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Re: Trevithick
« Reply #33 on: August 28, 2020, 06:32:27 PM »
In this video you can see the actuator operating the bell crank that controls the steam valve. I did find one excellent animation of the Trevithick 4 way valve yesterday, but I've watched so many Trevithick videos on Youtube that I'm going cross-eyed and can't find it today.
« Last Edit: August 28, 2020, 06:55:50 PM by Brian Rupnow »

Offline crueby

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Offline Brian Rupnow

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Re: Trevithick
« Reply #35 on: August 28, 2020, 08:26:03 PM »
Quite possibly the worst singing I have ever heard in my life!! :Lol: :Lol:

Offline crueby

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Re: Trevithick
« Reply #36 on: August 28, 2020, 08:42:00 PM »
Quite possibly the worst singing I have ever heard in my life!! :Lol: :Lol:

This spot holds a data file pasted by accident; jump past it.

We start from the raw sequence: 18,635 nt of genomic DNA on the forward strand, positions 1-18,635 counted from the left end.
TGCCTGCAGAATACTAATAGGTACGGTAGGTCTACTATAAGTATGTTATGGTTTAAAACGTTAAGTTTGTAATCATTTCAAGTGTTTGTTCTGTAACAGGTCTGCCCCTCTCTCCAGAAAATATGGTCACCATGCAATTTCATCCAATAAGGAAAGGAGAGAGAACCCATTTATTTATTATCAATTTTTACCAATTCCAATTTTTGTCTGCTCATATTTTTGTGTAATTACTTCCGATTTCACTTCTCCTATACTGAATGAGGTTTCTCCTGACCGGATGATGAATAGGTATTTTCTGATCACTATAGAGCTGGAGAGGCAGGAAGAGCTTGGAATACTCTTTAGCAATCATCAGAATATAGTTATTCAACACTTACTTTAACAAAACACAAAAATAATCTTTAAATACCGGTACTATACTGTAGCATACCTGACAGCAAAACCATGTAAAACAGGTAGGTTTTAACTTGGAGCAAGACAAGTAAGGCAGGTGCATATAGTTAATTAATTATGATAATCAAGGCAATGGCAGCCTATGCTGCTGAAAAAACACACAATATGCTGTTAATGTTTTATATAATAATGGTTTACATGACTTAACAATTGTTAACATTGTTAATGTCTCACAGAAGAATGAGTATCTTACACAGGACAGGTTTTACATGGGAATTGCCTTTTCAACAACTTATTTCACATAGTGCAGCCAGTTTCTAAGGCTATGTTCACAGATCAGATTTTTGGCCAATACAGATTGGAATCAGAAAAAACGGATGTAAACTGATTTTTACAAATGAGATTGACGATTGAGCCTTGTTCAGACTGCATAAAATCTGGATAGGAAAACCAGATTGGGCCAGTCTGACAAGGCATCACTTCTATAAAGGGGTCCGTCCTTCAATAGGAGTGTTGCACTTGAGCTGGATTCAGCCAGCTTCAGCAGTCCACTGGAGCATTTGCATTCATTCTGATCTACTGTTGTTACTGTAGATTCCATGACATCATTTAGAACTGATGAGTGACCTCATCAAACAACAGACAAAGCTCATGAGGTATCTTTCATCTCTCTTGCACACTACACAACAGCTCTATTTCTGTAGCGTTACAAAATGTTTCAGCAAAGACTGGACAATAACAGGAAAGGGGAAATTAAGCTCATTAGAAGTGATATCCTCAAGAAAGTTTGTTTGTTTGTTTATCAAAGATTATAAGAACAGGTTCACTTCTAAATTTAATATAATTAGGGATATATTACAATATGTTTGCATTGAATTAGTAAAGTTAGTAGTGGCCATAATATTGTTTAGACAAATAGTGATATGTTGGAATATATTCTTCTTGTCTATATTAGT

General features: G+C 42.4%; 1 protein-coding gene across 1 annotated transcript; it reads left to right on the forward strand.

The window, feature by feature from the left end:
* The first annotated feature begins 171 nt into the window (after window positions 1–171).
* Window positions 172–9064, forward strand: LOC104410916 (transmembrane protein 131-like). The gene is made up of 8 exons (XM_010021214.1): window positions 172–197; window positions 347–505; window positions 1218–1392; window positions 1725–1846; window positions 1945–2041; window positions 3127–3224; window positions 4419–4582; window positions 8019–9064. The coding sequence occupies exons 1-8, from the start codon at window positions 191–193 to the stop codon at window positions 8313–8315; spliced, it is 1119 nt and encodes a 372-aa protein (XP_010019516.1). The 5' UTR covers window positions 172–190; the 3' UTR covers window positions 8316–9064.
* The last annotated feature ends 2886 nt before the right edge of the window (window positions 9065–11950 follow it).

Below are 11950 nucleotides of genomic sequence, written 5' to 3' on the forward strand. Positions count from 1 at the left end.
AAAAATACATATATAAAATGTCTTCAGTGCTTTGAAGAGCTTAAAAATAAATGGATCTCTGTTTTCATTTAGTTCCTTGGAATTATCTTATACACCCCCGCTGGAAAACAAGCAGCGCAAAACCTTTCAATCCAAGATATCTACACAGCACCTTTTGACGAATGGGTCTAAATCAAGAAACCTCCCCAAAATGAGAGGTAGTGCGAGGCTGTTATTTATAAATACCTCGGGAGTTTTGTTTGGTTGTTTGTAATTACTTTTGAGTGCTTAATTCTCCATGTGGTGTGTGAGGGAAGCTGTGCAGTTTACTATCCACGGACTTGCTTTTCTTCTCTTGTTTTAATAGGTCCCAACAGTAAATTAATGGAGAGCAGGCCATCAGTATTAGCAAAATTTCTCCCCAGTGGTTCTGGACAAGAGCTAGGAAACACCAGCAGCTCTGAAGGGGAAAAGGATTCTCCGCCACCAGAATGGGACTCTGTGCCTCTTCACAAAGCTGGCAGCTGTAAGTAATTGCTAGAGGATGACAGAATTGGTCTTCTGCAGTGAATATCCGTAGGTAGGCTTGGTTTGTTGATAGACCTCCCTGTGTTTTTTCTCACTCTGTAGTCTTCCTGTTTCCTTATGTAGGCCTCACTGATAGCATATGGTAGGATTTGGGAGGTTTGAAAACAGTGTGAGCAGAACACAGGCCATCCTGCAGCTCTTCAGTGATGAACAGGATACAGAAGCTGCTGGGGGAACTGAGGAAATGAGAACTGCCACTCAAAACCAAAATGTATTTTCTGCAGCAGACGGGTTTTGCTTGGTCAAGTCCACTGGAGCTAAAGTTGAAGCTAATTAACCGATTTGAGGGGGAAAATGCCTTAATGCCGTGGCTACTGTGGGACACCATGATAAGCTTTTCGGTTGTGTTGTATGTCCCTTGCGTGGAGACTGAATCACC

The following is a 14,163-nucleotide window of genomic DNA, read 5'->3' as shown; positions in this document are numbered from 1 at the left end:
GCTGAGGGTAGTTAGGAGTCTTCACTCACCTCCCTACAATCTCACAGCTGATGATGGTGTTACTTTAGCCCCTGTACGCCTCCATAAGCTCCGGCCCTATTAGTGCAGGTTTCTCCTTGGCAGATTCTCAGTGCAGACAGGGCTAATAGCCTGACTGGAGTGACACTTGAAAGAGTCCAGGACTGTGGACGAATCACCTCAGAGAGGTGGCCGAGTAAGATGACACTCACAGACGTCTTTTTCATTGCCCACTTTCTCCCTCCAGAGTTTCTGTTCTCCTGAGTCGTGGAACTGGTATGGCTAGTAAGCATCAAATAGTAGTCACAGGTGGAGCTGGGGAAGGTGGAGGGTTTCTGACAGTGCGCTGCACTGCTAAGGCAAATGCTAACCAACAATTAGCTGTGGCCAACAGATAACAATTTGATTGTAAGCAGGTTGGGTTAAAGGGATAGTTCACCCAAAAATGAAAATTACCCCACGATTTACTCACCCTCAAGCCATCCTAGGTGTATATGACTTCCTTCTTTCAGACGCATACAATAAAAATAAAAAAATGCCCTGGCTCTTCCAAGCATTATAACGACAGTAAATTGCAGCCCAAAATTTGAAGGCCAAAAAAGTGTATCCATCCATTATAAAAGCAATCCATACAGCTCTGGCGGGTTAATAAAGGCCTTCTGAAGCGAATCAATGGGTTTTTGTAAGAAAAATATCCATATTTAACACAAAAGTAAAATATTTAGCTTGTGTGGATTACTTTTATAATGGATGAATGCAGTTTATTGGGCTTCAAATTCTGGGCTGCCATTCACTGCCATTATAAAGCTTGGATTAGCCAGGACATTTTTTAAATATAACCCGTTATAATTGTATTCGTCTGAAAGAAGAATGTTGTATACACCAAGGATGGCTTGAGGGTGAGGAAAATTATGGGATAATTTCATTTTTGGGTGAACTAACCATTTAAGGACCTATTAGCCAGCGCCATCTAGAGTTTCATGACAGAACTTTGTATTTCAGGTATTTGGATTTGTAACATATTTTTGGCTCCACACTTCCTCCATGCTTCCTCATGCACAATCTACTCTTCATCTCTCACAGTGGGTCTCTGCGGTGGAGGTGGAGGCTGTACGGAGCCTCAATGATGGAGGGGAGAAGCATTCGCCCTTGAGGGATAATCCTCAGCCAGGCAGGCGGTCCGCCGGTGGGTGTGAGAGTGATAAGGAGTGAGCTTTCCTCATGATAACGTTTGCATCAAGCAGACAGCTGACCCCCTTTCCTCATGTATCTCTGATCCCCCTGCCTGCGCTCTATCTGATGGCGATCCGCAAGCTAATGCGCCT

Yeah, leave the speakers off but good details in a few places.

Offline JULIUS

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Re: Trevithick
« Reply #37 on: August 28, 2020, 09:39:25 PM »
Brian

After watching the videos I saw how the 4 way valve was operated (By the way the singing was lousy.)
I have made a design of Robert Trevithick London Steam Carriage and I designed a 4 way valve to make this machine work. it is very similar to the one which I saw in the video.
If you are interested I can place those drawings on this forum.
The valving is not complicated but tricky.

Julius

Offline Charles Lamont

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Re: Trevithick
« Reply #38 on: August 28, 2020, 10:29:20 PM »
The first two photos show the surviving stationary engine in the Science Museum.

1) Left of the cylinder is the regulator lever sticking out horizontally. The quadrant has holes to peg the regulator in position. Imediately left of that is the valve actuating stick. The two main bars have the top and bottom tappets sandwiched between and at the bottom of the slot, sloping down towards us, is the valve lever. Beside that is the tappet guide, running in its own narrower slot.

2) The cylinder head can be see towards the right, middle. The 4-way valve stem is sticking out to the right. The exhaust flange is on the back of the head, with the pipe through the feedwater heater to the chimney. Above the valve you can see the passage to the top of the cylinder cast into the head. The regulator cock is not visible, immediately in front of the 4-way.